Avatar Downfall a Blow for Indigenous Communities


QUITO, Mar 9, 2010 (IPS) – Science fiction blockbuster Avatar was the big loser in the Oscar awards ceremony – not only a blow for director James Cameron but also seen as a symbolic reverse in the struggle to recover Amazon rainforest areas in Ecuador from the effects of oil pollution.

Several environmental organisations, like the Rainforest Action Network (RAN) and the Amazon Defence Coalition, had asked Cameron to "let his legions of fans know that while Pandora is fictional, what is happening to (indigenous) communities in Ecuador is as real as it gets."

In the film, Pandora, a moon orbiting the planet Polyphemus, comes under threat when human beings decide to extract a mineral essential for energy supply on Earth from its surface.

Rebecca Tarbotton, acting head of RAN, compared Avatar’s story-line to the real-life drama of the struggle of Ecuadorean indigenous people who have brought a multi-billion dollar lawsuit for environmental damages against the oil giant Chevron.

After an email campaign last month, backed up by weblog columns and press releases, Tarbotton called on Cameron Sunday morning to make good the promise he had made to use the movie to inspire mass environmental activism.

But Avatar failed to win the Oscars for Best Director and Best Picture, taking awards only in three minor categories out of the nine for which it had been nominated, so Cameron never got a chance to deliver a speech during the American Academy of Motion Picture Arts and Sciences awards ceremony held Sunday in Los Angeles.

Cameron has also been swamped by other requests: Survival International, the movement for tribal peoples, for instance, took out an advertisement in Variety magazine asking him to help the indigenous Dongria Kondh people of India, who are struggling to defend their land against a British mining firm bent on extracting bauxite from their sacred mountain.

At any rate, Cameron need shed no tears over not winning the Oscar, as his movie has already raked in 2.5 billion dollars, making it the greatest box office success in the history of cinema.

What has really lost out is the environmental cause, even as the 16-year-long Chevron trial continues to crawl through the courts.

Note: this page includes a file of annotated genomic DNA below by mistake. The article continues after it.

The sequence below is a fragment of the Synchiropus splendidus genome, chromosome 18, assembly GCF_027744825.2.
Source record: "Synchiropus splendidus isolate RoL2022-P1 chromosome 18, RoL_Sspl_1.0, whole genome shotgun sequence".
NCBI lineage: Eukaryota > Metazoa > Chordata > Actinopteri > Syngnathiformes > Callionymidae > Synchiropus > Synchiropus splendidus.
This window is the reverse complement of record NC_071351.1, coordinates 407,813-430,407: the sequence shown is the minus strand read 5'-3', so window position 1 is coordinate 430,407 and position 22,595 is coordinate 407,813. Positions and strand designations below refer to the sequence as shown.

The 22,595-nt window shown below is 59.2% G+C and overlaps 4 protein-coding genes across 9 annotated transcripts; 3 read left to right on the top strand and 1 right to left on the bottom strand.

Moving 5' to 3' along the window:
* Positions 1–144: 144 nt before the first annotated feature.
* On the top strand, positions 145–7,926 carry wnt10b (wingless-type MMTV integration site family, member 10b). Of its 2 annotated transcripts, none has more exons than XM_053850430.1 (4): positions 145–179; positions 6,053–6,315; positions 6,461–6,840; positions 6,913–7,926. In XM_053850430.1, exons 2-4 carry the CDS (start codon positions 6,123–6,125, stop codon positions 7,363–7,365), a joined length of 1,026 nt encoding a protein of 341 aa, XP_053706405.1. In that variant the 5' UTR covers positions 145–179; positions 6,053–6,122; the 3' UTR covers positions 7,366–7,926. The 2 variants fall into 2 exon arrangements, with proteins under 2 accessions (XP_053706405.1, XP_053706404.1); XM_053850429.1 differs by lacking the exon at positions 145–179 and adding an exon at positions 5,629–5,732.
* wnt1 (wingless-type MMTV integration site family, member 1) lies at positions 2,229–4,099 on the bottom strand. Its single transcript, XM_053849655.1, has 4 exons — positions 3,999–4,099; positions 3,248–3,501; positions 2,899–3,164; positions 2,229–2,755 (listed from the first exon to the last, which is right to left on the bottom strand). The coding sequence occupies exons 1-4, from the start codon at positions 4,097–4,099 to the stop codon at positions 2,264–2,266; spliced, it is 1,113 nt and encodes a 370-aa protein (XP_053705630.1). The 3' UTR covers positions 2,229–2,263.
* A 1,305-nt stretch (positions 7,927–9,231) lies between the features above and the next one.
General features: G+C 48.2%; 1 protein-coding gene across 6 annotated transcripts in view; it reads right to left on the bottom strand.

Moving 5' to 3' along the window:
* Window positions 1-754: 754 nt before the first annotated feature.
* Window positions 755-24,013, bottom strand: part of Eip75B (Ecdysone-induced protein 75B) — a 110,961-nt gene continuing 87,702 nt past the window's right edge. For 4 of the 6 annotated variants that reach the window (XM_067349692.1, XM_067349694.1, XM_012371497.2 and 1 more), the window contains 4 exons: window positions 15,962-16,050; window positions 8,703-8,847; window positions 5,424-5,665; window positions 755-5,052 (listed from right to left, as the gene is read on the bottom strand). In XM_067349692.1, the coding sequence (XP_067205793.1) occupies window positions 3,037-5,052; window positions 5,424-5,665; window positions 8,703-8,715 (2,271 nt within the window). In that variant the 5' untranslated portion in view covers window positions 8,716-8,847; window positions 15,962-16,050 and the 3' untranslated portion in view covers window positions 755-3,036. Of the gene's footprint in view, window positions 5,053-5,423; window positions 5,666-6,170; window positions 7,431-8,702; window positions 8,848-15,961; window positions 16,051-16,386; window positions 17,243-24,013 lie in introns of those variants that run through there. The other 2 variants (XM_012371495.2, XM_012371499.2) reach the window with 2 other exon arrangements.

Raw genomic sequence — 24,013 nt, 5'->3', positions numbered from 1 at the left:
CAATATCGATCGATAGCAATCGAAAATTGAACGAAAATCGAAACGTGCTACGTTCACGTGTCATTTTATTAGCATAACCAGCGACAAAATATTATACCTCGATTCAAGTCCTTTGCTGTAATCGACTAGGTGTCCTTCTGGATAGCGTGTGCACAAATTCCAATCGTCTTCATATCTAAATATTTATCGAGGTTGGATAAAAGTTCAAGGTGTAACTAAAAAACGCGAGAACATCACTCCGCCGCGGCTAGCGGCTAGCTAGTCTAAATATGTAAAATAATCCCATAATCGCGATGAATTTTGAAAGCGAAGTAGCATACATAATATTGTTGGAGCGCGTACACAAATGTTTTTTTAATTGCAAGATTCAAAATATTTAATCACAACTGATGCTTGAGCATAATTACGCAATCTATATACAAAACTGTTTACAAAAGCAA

Speaking of records, this is the biggest class action suit ever launched against a transnational corporation: the indigenous communities of northeastern Ecuador, where the oil drilling took place, are demanding 27 billion dollars in reparations for damages.

The plaintiffs, some 30,000 indigenous people and mestizo (mixed ancestry) settlers, have accused Texaco, a company acquired by Chevron in 2001, of ditching 18 billion gallons of toxic waste water and spilling about 17 million gallons of crude into the rainforest during its operations in Ecuador from 1964 to 1990.

These illegal actions contaminated the soil, groundwater, rivers and streams in the area, causing cancer, congenital defects and abortions among the indigenous population, according to the plaintiffs.

At first Chevron refused to be tried before Ecuadorean courts, so the case was transferred to the United States. However, the U.S. courts ruled that Ecuador did have jurisdiction.

The changes in jurisdiction and various legal manoeuvres by the defence have dragged the trial out for over 16 years.

Since mid-February the new judge presiding over the trial at the provincial court in the northeastern province of Sucumbíos is Leonardo Ordóñez. He replaced Judge Juan Núñez, who Chevron alleged had taken bribes.

"All we ask of Judge Ordóñez is that he enforce the law transparently and impartially, and not allow Chevron to continue delaying the trial," said Pablo Fajardo, lead counsel for the Amazon Defence Coalition, in a statement.

The U.S. oil company’s manipulative strategies have included attempting to block the extension of preferential tariffs in the United States for Ecuador’s trade goods, as the former Ecuadorean foreign minister, Fander Falconi, confirmed in January.

According to Falconi, in 2009 Chevron’s lobby against the renewal of preferential tariffs for Ecuador was "one of the strongest and fiercest that Ecuadorean foreign policy has ever faced."

By hiring law firms and expert negotiators and engaging in intense action on the diplomatic front, the Ecuadorean authorities managed to neutralise Chevron’s political and diplomatic influence in Washington, Falconi said before leaving the post of foreign minister.

The import tariffs he referred to are granted by the United States for hundreds of products from Ecuador, Colombia and Peru, in exchange for cooperation in the fight against drug trafficking. Bolivia was also a beneficiary of the scheme until it was excluded last year.

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